Videogame and industrial design are both reductive, scientific, artistic, and businesslike. From afar the process and motivation behind industrial design seems so cold as to be positively Vulcan, but it's a process with a strange kind of warmth. Industrial design is so utterly focused on the end user's experience that very few artistic pursuits are as in tune with their audience. Industrial design loves consumers in the same way game design loves gamers. Apple's entire business is built around flawless industrial design - reliability, ease of use, comfort, familiarity, art.
Sexy, sleek MP3 players aren't exhilarating and they don't make our hearts beat faster; cars do, though, and in some ways games journalism reads more like car journalism than film review.
A review of a car is as much a mechanical breakdown as it is an emotional one, and trades in the same language and themes as many game reviews. When Jeremy Clarkson talks about a new Ferrari on Top Gear, he's telling you about top speeds, horsepower, how it moves, how it handles, and how it makes you feel when you control it.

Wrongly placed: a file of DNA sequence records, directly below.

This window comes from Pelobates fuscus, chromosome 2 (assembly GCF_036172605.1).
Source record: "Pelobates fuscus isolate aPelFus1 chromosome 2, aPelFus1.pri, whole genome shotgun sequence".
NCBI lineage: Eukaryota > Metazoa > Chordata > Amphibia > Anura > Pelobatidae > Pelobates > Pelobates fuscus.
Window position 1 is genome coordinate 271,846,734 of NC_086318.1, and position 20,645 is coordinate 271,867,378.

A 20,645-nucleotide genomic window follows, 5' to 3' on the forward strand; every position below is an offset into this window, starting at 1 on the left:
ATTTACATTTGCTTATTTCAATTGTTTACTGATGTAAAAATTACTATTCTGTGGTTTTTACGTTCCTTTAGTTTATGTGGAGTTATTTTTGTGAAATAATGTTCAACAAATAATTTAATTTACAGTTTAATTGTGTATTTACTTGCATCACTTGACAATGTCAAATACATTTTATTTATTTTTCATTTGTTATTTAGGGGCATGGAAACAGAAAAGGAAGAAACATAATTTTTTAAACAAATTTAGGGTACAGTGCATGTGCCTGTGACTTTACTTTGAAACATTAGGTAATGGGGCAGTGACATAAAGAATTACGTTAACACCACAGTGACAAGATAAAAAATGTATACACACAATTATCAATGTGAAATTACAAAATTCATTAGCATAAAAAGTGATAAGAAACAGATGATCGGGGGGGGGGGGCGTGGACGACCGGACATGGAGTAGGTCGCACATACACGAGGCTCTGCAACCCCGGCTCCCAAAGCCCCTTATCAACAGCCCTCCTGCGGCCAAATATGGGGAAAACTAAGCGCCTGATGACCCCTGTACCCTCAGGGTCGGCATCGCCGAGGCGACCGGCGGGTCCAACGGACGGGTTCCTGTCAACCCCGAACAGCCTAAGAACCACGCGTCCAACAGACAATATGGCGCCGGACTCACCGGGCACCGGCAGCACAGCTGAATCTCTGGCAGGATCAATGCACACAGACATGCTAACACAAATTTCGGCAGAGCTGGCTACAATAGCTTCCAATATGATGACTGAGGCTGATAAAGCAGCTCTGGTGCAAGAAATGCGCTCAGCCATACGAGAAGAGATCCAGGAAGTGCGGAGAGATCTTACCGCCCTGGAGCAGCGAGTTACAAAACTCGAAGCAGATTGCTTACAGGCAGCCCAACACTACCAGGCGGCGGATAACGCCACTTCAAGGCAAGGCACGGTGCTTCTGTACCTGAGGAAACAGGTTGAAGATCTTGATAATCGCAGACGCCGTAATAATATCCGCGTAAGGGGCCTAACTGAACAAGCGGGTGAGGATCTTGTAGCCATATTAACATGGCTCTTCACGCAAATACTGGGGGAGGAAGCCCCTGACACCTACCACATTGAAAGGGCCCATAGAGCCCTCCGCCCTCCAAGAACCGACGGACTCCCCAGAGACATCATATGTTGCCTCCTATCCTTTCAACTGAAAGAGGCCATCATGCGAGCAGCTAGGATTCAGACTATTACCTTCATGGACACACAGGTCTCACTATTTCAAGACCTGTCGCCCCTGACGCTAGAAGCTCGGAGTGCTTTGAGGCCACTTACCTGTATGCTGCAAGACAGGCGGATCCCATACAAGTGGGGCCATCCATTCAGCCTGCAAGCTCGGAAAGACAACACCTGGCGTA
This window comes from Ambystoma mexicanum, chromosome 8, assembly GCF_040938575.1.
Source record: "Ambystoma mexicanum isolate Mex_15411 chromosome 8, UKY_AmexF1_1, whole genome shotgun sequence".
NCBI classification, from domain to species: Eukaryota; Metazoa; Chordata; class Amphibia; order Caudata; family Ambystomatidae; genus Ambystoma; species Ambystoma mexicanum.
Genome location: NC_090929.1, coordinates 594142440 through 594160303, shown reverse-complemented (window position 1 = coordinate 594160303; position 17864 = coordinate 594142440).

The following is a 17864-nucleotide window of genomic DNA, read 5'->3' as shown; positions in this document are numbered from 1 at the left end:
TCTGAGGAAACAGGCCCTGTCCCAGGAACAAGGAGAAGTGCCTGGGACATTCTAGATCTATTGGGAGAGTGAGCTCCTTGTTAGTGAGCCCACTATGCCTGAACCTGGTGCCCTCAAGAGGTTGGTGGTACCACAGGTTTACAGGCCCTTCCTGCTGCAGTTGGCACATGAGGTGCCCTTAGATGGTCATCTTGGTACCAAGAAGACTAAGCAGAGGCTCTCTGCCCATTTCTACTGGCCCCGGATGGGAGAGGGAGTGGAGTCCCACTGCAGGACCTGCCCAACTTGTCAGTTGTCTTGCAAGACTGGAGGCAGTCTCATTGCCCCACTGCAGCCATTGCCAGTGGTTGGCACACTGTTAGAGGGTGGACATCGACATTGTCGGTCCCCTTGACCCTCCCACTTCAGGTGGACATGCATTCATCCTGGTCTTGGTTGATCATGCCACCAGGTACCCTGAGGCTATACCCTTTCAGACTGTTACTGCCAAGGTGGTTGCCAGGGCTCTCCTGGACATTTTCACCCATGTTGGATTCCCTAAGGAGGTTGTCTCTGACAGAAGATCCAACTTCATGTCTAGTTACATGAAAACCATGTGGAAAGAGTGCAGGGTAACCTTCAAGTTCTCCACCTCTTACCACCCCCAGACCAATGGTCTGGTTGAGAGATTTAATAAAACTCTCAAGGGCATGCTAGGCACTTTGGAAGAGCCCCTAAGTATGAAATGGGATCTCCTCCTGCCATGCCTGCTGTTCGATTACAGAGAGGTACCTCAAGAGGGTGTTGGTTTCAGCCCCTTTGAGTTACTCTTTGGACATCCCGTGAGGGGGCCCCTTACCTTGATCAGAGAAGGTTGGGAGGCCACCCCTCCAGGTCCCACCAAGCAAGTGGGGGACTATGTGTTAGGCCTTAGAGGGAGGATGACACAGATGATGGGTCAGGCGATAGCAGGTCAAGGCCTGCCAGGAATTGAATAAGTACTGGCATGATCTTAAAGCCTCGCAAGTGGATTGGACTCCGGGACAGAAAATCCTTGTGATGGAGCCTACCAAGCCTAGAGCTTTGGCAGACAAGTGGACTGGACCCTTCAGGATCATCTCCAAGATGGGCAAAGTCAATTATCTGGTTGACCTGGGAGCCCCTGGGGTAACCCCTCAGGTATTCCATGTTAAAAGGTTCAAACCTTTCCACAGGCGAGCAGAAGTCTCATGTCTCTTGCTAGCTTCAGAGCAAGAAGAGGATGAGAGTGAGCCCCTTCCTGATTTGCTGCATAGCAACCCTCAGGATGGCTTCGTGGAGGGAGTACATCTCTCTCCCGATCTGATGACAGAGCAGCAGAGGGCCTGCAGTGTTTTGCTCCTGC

It's the same when critics talk about games. Game reviews are as much an objective assessment of the mechanical facts as they are a subjective opinion piece. We talk about framerate, graphics, sound quality, size and control schemes in the same breath as we talk about how the game handles and how it makes us feel. Car design as art is contentious too, of course, but at least Clarkson and his like aren't contorting to fit the criteria defined by a bunch of film buffs generations ago.
If games are machines, and machines can be art, then the games-as-art argument might well take care of itself.